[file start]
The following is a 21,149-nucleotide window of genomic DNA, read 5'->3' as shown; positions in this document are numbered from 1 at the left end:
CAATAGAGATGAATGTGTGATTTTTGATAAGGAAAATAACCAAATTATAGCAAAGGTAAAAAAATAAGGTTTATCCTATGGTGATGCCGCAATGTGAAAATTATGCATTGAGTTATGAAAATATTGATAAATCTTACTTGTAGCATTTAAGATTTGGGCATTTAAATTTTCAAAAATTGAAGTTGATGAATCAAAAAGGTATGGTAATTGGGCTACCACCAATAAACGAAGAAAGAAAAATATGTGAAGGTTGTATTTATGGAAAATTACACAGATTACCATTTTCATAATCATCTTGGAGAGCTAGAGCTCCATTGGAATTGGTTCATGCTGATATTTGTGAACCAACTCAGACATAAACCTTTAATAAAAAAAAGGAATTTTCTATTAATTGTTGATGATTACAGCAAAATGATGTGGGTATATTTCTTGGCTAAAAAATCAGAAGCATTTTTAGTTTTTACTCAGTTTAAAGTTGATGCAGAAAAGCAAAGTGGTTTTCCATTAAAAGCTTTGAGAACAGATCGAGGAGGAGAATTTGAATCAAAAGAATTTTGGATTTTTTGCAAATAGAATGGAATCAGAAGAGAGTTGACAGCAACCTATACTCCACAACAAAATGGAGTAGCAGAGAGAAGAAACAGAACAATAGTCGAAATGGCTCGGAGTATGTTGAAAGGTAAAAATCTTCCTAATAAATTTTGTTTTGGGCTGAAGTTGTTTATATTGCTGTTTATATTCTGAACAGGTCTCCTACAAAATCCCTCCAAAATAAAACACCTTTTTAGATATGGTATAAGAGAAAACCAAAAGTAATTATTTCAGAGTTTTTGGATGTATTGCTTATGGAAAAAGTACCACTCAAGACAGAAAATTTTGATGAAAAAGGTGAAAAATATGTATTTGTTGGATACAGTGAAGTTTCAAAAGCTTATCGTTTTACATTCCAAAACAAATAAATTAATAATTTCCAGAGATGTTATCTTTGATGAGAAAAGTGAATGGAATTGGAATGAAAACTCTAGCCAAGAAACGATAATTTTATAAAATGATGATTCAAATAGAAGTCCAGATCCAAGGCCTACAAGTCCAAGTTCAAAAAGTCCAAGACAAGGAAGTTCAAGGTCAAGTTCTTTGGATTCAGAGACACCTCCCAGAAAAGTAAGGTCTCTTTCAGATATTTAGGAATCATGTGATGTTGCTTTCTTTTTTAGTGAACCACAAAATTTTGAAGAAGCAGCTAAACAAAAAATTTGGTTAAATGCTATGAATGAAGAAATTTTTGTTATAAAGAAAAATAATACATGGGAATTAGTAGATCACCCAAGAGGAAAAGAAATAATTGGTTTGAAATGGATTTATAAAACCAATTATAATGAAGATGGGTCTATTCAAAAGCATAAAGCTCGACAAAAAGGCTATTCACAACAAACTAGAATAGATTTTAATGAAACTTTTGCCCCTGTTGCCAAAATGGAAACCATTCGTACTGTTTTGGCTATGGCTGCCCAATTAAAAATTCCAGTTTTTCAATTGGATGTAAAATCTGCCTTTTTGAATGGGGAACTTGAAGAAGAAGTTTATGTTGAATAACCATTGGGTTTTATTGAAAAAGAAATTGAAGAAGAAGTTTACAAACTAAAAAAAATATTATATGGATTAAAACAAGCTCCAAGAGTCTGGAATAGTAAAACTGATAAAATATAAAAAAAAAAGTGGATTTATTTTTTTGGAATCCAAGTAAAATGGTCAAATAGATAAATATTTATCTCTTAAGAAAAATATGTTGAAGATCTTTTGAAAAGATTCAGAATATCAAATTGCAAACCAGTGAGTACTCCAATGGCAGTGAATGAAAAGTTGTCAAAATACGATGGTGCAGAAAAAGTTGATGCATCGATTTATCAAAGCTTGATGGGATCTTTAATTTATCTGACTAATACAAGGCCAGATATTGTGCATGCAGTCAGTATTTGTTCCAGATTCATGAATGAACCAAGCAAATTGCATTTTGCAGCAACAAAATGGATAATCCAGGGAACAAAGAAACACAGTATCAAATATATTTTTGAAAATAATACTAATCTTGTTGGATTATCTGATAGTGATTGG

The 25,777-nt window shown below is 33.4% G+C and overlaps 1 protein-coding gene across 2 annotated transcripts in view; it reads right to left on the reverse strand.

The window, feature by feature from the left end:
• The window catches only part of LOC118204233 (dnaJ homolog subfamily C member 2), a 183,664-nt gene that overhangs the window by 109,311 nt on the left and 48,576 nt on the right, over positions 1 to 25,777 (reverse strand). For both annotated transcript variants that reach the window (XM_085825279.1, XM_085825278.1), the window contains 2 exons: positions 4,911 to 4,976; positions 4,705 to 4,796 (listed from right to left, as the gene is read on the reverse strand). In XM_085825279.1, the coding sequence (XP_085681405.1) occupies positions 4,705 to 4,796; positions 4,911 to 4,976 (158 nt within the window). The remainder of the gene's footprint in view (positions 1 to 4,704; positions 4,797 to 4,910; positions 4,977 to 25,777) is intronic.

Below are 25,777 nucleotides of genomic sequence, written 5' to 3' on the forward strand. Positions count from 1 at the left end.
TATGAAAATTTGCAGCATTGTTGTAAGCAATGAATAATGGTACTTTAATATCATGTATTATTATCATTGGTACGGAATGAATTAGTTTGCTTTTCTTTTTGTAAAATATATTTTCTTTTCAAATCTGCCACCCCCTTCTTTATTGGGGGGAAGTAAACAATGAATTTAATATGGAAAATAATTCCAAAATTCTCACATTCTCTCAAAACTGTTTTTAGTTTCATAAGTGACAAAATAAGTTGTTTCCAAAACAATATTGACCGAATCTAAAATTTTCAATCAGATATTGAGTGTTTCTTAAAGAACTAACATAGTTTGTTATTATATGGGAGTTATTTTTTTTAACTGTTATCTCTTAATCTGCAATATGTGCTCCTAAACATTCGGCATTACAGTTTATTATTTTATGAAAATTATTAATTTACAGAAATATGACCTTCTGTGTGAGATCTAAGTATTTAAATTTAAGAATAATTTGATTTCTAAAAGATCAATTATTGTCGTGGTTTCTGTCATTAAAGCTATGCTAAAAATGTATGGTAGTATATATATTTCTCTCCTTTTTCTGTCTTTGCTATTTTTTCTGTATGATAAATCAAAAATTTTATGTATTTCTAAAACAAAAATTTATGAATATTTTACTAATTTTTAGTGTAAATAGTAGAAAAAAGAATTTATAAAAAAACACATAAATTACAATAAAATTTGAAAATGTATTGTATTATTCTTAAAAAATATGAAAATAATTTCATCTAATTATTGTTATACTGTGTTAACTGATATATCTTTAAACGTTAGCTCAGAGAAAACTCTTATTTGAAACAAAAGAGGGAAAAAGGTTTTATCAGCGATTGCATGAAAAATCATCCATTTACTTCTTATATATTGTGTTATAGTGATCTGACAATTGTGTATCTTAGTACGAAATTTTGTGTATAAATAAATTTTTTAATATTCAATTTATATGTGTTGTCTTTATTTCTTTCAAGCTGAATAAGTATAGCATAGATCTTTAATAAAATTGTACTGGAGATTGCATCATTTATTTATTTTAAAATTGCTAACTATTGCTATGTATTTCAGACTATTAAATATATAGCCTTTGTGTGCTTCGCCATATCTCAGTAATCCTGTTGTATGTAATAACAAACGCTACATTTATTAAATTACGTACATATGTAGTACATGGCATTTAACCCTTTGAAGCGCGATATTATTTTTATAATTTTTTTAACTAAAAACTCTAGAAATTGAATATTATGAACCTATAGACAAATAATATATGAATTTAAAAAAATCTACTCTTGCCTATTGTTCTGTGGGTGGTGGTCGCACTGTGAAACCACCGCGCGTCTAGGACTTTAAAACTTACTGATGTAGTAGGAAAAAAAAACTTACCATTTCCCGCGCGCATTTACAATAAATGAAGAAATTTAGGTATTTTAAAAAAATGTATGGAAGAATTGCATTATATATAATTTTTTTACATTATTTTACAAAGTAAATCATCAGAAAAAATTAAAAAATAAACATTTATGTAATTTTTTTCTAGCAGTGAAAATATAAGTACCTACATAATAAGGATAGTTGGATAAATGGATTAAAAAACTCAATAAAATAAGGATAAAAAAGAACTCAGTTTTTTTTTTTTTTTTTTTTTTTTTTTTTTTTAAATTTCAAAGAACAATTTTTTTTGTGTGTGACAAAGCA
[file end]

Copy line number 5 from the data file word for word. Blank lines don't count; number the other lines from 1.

• The window catches only part of LOC118204233 (dnaJ homolog subfamily C member 2), a 183,664-nt gene that overhangs the window by 109,311 nt on the left and 48,576 nt on the right, over positions 1 to 25,777 (reverse strand). For both annotated transcript variants that reach the window (XM_085825279.1, XM_085825278.1), the window contains 2 exons: positions 4,911 to 4,976; positions 4,705 to 4,796 (listed from right to left, as the gene is read on the reverse strand). In XM_085825279.1, the coding sequence (XP_085681405.1) occupies positions 4,705 to 4,796; positions 4,911 to 4,976 (158 nt within the window). The remainder of the gene's footprint in view (positions 1 to 4,704; positions 4,797 to 4,910; positions 4,977 to 25,777) is intronic.